Share this article

print logo

Hank 'Hollywood Hank' Sontag, antique dealer who owned Horsefeathers

Jan. 15, 1945 - July 27, 2017

Hank Sontag, an antique dealer who owned Horsefeathers Architectural Antiques and Hollywood Hank's, loved what he did.

Two years ago, he reluctantly signed an agreement with his family promising to retire. He slowly phased out the store – but not the wheeling and dealing.

"We'd get mad at him because he would still buy stuff," said Cindy Sontag, his wife and partner for 41 years. "It was in his blood. He just loved the business."

Mr. Sontag, a man with a hardy laugh and outsized personality, died Thursday at Buffalo General Medical Center. He was 72.

"Hank had so much life in him, and so many people knew him," Cindy Sontag said. "He lived every day to the fullest, or at least tried to. And he always had a story."

Mr. Sontag was born in Black Rock and lived his whole life in Buffalo. He graduated from the University at Buffalo with a bachelor's degree in sociology.

Mr. Sontag's first business was Goody Two Shoes, a high-end clothing store with four locations. He later went into the antique business, opening Hollywood Hank's in 1989. It merged with Horsefeathers after the owner's death.

The emporium's first location, at 346 Connecticut St., was packed with four floors of inventory.  The sheer variety – ranging from vintage memorabilia and pop-culture artifacts to mid-century furniture and antiques and hunting and fishing gear – was unparalleled in Buffalo. It was the place to go for that rare circus poster, barbershop pole, Victorian statuary, hard-to-find spindle or billboard from "The Natural."

"Someone throws them out and we give them life after death," Sontag told The News in 2013. "There are a million items, and a million stories."

People Talk / A conversation with Henry Sontag of Horsefeathers Antiques

Horsefeathers later moved to a smaller location at 37 Chandler St. in Black Rock, several blocks from where Mr. Sontag grew up on Gordon Street.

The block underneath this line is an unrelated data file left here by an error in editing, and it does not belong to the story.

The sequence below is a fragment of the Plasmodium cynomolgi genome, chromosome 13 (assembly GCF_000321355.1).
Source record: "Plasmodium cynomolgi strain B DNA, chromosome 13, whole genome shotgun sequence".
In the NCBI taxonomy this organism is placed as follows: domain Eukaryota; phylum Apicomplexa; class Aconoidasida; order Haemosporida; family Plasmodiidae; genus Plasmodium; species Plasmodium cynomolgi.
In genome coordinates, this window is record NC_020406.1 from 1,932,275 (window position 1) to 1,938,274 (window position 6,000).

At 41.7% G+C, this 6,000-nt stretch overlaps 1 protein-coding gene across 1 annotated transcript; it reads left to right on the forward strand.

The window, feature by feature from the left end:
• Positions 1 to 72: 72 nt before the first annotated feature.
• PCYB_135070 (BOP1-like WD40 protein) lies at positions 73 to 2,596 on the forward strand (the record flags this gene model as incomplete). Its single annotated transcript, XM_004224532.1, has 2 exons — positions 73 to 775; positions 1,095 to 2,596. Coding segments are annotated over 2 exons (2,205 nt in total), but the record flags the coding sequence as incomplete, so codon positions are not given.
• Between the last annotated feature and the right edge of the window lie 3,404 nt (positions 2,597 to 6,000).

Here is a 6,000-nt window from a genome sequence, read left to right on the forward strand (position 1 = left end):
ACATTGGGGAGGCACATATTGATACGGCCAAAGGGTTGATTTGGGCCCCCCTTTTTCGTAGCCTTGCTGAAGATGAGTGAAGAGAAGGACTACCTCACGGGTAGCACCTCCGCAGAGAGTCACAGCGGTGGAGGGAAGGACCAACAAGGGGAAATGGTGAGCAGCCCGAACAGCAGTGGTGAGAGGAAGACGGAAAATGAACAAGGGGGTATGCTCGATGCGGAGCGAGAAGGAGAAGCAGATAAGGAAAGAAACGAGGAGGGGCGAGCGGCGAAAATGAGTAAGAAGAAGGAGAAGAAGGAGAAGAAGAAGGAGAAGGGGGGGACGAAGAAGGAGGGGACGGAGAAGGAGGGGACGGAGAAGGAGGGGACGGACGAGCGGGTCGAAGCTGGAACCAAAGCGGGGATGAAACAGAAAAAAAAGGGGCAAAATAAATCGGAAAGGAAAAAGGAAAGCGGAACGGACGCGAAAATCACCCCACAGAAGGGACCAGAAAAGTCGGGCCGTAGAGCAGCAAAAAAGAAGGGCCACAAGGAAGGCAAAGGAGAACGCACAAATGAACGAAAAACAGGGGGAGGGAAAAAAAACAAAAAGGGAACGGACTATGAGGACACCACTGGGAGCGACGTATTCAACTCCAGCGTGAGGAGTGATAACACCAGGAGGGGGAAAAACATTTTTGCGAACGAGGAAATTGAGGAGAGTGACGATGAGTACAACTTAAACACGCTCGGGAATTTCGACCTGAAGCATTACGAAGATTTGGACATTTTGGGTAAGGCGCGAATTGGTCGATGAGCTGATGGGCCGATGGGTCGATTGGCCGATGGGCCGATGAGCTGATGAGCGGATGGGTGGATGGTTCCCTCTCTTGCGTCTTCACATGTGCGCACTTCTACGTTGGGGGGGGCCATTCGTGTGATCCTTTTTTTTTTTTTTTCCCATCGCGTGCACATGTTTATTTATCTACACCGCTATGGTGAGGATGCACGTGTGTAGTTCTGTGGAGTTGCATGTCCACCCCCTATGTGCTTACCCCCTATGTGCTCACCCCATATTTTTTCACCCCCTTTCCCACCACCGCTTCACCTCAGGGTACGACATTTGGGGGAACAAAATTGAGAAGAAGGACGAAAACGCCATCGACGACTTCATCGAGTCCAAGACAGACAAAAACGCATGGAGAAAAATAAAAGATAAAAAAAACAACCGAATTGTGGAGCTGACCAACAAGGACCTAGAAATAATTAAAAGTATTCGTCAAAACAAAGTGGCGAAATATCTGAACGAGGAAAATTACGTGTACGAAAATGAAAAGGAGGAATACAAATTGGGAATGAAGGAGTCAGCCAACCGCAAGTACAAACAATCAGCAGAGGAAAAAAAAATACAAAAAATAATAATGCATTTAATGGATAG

Mr. Sontag also handcrafted and restored industrial furniture – he once called doing so "my therapy" – and provided eclectic decor for businesses that included Dinosaur Bar-B-Que, Frankie Primo's, Colter Bay and Allen Burger Venture in Buffalo, and Balloon's Restaurant & Nightclub in Ellicottville. Many of his wares were used in movie sets.

Mr. Sontag, whose gruff exterior masked his generosity, often went out of his way to help others.

He held a "Neighborhood Appreciation Day" in 2013 after catching two young children stealing in his store, raising $2,000 for charities. In 2015, Mr. Sontag donated 25 percent of the gross income from Horsefeathers' close-out sale for several charities as well.

"Last month we gave a bunch of stuff to Scout Haven," said Kurt Sontag, one of Mr. Sontag's sons. "He said, 'The Boy Scout camp looks empty,' and he brought stuff for decorating. He was really happy doing that."

"He was very generous," Cindy Sontag added. "He loved doing things for people."

Other survivors include two daughters, Lisa Ludwig, and Rachelle Sontag; two sons, Henry Jr., and Garrett; and two sisters, Arlene and Patricia.

Services were held at 9:30 a.m. Wednesday at St. Louis Catholic Church, Main Street. Burial will be in Forest Lawn.

There are no comments - be the first to comment